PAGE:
I personally have always felt and observed while shadowing and volunteering that PAs are better trained/respected generally. This was part of the reason I went pre-PA and not nursing. I never really saw myself as a nurse but the Johns Hopkins opportunity as well as the experience on accepted students day made me think it might be the way to go. The program there is definitely top-notch with 1100 hours of clinical experience compared to about 600 for other programs. A lot of sim lab days and 6 months of 1:1 experience with a preceptor in the area that I choose, which could be surgery. The costs are about the same before I do the NP certificate. 

Its a very tough decision.

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28 minutes ago, LT_Oneal_PAC said:

No one will care if you graduated from Johns Hopkins except Johns Hopkins. They will charge you a premium to attend and pay very little to work there. I would pick whichever is cheapest. You’ll honestly be better prepared as a PA, especially compared to direct entry NP. I was an RN and even took NP courses from the #11 school in the country at a time, which BTW, is not an objective measure but a popularity contest.

Thanks for the comment. It helps.

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8 hours ago, NpVSPA said:

Thanks again. I have done some reading about the PA school you attend doesn't matter that much as you mention. I am not sure the same goes for nursing though since other nursing forums indicate the school does matter. There was also a study that showed Johns Hopkins nurses make 15% more than the average nurse. So there is some evidence there is a prestige factor. PA school is so hard to get into with so few seats available I think just getting out is enough. 

I personally have always felt and observed while shadowing and volunteering that PAs are better trained/respected generally. This was part of the reason I went pre-PA and not nursing. I never really saw myself as a nurse but the Johns Hopkins opportunity as well as the experience on accepted students day made me think it might be the way to go. The program there is definitely top-notch with 1100 hours of clinical experience compared to about 600 for other programs. A lot of sim lab days and 6 months of 1:1 experience with a preceptor in the area that I choose, which could be surgery. The costs are about the same before I do the NP certificate. 

Its a very tough decision.

I think a key thing to remember here is that your NURSING degree would come from Hopkins.  Not your NP cert.  So sure, if you want to be an RN then maybe having the prestige of Hopkins on your resume is helpful (I have no idea, I'm not a nurse).  Frankly after working with many nurses I think the stats you quote should be looked at with a lot of skepticism.  I've worked in a lot of hospitals and have NEVER seen a matrix that rewarded an employee with a higher salary simply because of where their degree came from.  Maybe Hopkins pays Hopkins educated nurses better than non-Hopkins educated nurses.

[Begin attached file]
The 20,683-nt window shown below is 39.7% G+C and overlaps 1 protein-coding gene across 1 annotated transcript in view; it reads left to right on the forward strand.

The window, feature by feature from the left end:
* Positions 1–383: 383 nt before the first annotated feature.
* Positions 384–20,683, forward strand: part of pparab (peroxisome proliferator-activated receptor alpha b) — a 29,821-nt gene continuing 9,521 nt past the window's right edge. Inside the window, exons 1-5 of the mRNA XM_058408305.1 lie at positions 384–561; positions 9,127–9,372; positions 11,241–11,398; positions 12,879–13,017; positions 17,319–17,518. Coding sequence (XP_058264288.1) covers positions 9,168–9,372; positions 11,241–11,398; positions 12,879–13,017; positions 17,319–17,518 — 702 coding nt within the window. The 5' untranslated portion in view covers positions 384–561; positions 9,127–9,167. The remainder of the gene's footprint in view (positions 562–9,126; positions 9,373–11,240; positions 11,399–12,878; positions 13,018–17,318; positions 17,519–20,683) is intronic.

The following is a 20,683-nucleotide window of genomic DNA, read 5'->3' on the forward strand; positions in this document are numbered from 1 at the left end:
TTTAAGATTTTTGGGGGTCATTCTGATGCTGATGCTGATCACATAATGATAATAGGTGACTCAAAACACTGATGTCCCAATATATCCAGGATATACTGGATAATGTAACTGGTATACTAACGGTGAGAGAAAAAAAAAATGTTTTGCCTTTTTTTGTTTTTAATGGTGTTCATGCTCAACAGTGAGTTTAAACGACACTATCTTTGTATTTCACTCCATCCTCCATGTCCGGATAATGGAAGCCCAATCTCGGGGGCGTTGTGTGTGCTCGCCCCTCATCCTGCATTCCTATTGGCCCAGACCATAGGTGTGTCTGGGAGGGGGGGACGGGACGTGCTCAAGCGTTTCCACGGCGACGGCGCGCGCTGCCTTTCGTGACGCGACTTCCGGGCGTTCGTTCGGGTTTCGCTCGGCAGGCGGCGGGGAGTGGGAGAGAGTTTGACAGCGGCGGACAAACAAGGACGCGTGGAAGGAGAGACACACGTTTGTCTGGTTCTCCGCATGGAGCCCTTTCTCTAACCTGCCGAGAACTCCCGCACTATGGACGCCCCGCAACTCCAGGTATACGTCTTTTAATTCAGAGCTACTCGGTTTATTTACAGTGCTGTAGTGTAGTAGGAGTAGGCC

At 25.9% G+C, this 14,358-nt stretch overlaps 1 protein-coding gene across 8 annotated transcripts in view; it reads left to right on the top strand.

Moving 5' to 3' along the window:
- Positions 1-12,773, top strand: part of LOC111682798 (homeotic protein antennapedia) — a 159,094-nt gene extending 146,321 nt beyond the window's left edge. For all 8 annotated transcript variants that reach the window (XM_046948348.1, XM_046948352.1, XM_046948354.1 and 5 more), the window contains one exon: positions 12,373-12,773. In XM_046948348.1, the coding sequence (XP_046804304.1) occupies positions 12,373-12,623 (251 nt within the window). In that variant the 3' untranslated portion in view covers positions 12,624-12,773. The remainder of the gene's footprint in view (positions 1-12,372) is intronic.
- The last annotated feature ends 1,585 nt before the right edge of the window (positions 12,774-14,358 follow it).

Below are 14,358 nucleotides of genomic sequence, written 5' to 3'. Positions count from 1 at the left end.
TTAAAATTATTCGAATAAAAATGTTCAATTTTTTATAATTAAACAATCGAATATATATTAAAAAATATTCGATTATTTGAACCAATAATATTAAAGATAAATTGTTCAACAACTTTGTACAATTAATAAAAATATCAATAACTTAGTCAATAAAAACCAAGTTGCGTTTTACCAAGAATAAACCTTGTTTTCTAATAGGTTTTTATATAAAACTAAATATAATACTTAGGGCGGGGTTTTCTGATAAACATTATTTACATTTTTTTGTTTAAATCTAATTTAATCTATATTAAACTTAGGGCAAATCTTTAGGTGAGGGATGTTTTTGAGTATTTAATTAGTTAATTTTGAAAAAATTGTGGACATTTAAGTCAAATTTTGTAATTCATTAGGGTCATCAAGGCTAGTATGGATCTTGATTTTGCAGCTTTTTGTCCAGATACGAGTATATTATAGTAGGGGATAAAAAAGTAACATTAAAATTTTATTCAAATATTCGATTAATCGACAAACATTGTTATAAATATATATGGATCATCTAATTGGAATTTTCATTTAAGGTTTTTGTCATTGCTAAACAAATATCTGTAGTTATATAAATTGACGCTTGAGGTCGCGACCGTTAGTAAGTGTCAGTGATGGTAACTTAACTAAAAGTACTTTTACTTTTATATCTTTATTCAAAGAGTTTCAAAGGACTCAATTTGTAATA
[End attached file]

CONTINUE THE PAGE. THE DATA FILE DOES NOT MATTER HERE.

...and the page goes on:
You get 1100 clinical experience hours as a NURSE.  The certificate programs you listed for the NP certificate only require 600 - which is SO much less than 2000+ a PA student completes (and are accepted with far more than 1100 patient care experience hours which is essentially what you are equating your nursing school hours would be).  A masters degree in nursing is still an RN - not an NP who just needs a certificate.

So as someone else already mentioned - comparing the Hopkins MSN program to the PA program is comparing apples and oranges.  You can't compare the Hopkins MSN program to a full fledged NP program either - because it's comparing an RN degree to an NP degree.

The bottom line is that if you go the MSN + NP route you will still have less clinical experience than a PA graduate  - and you can potentially do it with NO real life nursing experience (and it will take you longer to complete!).  If that's what you decide is best for you, that's fine.  It exists and it's not our job to police NP education.

Just make sure you look at the whole picture.  As others have said, I think you are grossly overestimating the benefit of the Hopkins name, especially if your ultimate goal is to work at the APP level (not the nursing level).  I'd rather have an NP who came from a no-name nursing school but has 10 years of nursing experience vs a nurse with no work experience who graduated from a big name school.  Prestige doesn't compensate for experience.

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19 hours ago, NpVSPA said:

 I have to decide to whether to go a new PA program at Francis Marion, which has 1 graduating class so far, or go to a world renowned MSN program

I am a member of that "1 graduating class so far," so obviously I am biased. But if you want to become a PA (and it sounds like that's really the underlying decision to be made here), then you should have no reservations about attending FMU. 

I will reiterate what others have said -- employers don't care one bit where you go to school. Patients don't care where you went to school. Your supervising physician won't care where you went to school. It really doesn't matter one bit. If you want to practice as a clinician out in the community, all that matters is that you are licensed and certified. Everything else (GPA, test scores, extracurriculars, etc.) becomes irrelevant. If you want to teach at the graduate level or become involved with research/publishing, then it MIGHT help you. But it is certainly possible to do those things if you attend a public university.